Director: Martin McDonagh.
Cast: Colin Farrell, Sam Rockwell, Christopher Walken, Woody Harrelson, Tom Waits, Abbie Cornish.
IRISH playwright Martin McDonagh created a cult favourite with swear-heavy purgatory parable In Bruges.
For his follow-up, McDonagh again mines an alternative vein, creating another profanity-laden niche black-comedy that also finds Farrell in good form and should appeal to fans of In Bruges, despite being a very different beast.
Farrell plays Marty, an Irish screenwriter struggling to complete his screenplay for a film called Seven Psychopaths.
Offering him assistance is his annoying actor friend Billy (Rockwell), who has a sideline with his pal Hans (Walken) in dognapping and collecting the rewards offered by distraught owners.
But one of those owners (Harrelson) is not content with posting a reward - he wants to kill everyone who gets between him and his shih tzu Bonnie, drawing Marty into a world of real-life psychopaths that are far more terrifying and unexpected than anything he could have come up with for his script.
With its title being about a script of the same name, Seven Psychopaths gets into some very "meta" territory. It revels in its own post-modernity - in discussing the script within the movie, the film gets to embrace and ridicule cinematic conventions at every turn.
From the cliche of the final shootout to the role of women in movies, from the American fetishism of violence to the use of dream sequences in cinema, it cleverly skewers the tropes of Hollywood while gleefully carrying them out. For the most part, it manages to have its cake and eat it too.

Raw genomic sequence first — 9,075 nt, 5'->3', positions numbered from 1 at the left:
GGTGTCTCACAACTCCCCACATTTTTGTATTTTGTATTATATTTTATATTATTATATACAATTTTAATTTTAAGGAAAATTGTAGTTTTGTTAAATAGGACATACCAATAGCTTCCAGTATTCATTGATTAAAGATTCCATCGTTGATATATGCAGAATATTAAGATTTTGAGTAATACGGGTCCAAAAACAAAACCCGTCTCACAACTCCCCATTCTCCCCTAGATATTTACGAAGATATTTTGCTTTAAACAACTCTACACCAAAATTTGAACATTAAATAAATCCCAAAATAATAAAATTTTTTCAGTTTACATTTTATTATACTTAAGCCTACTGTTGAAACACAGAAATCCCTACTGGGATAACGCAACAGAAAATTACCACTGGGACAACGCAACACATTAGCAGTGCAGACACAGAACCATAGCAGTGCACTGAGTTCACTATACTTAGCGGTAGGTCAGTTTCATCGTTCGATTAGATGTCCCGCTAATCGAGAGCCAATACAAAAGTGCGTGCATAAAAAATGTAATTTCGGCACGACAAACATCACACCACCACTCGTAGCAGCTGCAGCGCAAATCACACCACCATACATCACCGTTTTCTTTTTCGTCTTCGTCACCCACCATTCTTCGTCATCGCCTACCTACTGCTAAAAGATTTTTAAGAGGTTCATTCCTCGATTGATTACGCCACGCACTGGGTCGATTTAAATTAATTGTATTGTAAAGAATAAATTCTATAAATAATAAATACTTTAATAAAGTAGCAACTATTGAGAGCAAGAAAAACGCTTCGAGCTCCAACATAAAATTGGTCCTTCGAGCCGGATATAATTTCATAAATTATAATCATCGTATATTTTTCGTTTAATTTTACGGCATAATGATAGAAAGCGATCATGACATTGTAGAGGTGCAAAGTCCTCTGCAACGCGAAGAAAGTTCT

It's also funny in an often dark way. One character's possible alcoholism is treated as a serious problem in the face of largely ignored violence, and an extended section involving characters trying to figure out how to end Marty's movie riffs on the insanity of movies such as The Expendables.
The cast is great - Farrell is good but overshadowed, becoming a headlining passenger along for the ride. Rockwell's idiosyncracies are hilarious, Tom Waits just about steals the show, and Walken and Harrelson each do what they do so well.
So why only three stars? As enjoyable as this movie is, there are holes. Some of its attempts at being clever come up as overly convenient. This could be tight scriptwriting, but in hindsight it feels a bit like cheating.
It stretches its post-modern "hey look at us mocking making movies while we make a movie" joke to breaking point, and despite it being satisfying at the time it's troubling afterwards if you start thinking about character motivations and backstories, and realise that it doesn't quite gel.
In my heart I want to give this four stars, but I know it's actually only a three-star movie. As fun and funny as it is, as incredibly cool and sneaky its meta-movie plot is, Seven Psychopaths is disjointed and doesn't make sense in places. Too many characters seem strange for the sake of being strange and there's a feeling that there may be one too many ideas in there as part of a desperate attempt to shoehorn in a couple more themes.